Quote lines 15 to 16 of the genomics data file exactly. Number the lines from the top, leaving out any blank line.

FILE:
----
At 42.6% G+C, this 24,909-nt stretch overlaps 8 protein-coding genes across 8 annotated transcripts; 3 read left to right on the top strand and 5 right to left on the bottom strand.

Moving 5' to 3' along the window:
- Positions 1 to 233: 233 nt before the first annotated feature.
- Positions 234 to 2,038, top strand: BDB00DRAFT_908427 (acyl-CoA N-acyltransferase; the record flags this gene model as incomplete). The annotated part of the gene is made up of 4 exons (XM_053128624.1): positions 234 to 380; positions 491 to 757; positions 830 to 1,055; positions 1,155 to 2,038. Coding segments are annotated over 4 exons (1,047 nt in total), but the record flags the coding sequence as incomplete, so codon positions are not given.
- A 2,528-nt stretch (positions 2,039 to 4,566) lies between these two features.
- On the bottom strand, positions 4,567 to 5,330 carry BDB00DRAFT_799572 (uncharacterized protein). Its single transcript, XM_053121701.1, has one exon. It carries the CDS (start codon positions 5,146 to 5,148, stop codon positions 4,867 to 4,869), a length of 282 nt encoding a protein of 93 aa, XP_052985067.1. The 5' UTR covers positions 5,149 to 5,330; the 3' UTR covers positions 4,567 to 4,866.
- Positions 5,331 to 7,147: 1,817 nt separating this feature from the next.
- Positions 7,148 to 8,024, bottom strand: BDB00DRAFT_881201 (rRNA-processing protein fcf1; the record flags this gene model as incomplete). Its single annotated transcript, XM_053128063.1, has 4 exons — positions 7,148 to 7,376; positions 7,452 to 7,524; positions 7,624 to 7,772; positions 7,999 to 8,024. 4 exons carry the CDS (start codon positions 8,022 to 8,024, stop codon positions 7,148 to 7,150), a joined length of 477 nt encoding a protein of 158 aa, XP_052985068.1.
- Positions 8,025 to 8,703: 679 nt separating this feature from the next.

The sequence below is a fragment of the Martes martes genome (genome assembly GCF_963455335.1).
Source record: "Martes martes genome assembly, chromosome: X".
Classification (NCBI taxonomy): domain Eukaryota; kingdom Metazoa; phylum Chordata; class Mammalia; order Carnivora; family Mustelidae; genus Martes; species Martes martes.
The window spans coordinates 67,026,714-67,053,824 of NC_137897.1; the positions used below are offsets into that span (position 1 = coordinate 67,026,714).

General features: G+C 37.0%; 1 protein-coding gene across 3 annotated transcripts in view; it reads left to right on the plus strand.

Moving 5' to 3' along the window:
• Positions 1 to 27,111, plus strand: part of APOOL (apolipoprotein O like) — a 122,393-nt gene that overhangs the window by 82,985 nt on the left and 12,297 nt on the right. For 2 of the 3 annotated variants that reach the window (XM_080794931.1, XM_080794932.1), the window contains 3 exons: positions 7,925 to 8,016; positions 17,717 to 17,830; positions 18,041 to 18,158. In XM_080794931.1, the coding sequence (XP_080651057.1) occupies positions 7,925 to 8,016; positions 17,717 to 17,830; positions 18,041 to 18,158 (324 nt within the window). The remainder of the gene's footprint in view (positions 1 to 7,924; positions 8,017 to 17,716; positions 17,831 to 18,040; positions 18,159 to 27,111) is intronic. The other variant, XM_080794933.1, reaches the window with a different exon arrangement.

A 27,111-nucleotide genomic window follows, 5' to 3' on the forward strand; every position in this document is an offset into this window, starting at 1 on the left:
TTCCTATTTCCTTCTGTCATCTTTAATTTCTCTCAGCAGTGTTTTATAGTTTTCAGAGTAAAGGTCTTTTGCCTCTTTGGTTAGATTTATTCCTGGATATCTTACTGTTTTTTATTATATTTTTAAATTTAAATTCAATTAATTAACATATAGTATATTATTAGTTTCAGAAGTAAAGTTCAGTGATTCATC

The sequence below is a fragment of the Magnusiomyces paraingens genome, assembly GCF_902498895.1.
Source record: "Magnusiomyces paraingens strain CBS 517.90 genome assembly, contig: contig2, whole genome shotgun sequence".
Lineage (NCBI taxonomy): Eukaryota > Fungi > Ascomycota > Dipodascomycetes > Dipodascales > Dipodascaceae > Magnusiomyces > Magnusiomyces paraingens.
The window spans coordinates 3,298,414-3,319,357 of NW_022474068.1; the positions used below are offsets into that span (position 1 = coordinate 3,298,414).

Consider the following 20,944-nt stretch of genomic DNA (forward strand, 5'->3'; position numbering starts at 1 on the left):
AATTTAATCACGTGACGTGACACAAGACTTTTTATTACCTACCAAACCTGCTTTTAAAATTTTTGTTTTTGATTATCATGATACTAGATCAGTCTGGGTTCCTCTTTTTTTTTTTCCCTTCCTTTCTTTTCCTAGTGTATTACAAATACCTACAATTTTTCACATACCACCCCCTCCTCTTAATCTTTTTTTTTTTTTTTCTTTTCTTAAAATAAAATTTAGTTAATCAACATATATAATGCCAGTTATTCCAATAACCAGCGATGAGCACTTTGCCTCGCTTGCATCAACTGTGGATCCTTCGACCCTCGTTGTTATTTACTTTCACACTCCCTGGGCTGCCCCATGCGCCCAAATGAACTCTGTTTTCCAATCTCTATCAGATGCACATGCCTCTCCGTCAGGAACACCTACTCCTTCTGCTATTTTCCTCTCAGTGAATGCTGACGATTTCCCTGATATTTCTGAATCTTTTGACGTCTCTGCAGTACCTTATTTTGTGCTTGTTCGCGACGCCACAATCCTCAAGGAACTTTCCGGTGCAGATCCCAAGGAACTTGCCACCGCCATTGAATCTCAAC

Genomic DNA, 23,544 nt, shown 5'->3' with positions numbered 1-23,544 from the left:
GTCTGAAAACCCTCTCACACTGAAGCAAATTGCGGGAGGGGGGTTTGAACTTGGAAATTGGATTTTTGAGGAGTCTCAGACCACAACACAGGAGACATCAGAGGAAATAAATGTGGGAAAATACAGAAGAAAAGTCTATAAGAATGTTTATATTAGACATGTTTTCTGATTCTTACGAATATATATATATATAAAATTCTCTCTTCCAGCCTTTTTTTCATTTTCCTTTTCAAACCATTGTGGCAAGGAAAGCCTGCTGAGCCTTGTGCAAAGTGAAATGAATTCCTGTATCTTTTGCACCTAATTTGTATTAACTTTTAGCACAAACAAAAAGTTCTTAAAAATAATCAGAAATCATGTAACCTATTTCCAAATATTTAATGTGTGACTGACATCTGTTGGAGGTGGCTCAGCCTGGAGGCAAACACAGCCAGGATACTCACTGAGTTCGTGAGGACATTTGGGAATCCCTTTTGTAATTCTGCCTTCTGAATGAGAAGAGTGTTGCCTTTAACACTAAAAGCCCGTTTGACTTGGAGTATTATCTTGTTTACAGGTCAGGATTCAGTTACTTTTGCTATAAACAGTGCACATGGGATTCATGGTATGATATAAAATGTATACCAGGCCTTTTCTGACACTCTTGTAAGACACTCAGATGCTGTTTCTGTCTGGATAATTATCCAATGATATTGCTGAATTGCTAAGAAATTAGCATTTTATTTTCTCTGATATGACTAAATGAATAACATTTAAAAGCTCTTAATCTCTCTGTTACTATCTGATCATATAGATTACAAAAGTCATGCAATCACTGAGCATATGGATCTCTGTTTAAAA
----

Moving 5' to 3' along the window:
• Positions 1 to 27,111, plus strand: part of APOOL (apolipoprotein O like) — a 122,393-nt gene that overhangs the window by 82,985 nt on the left and 12,297 nt on the right. For 2 of the 3 annotated variants that reach the window (XM_080794931.1, XM_080794932.1), the window contains 3 exons: positions 7,925 to 8,016; positions 17,717 to 17,830; positions 18,041 to 18,158. In XM_080794931.1, the coding sequence (XP_080651057.1) occupies positions 7,925 to 8,016; positions 17,717 to 17,830; positions 18,041 to 18,158 (324 nt within the window). The remainder of the gene's footprint in view (positions 1 to 7,924; positions 8,017 to 17,716; positions 17,831 to 18,040; positions 18,159 to 27,111) is intronic. The other variant, XM_080794933.1, reaches the window with a different exon arrangement.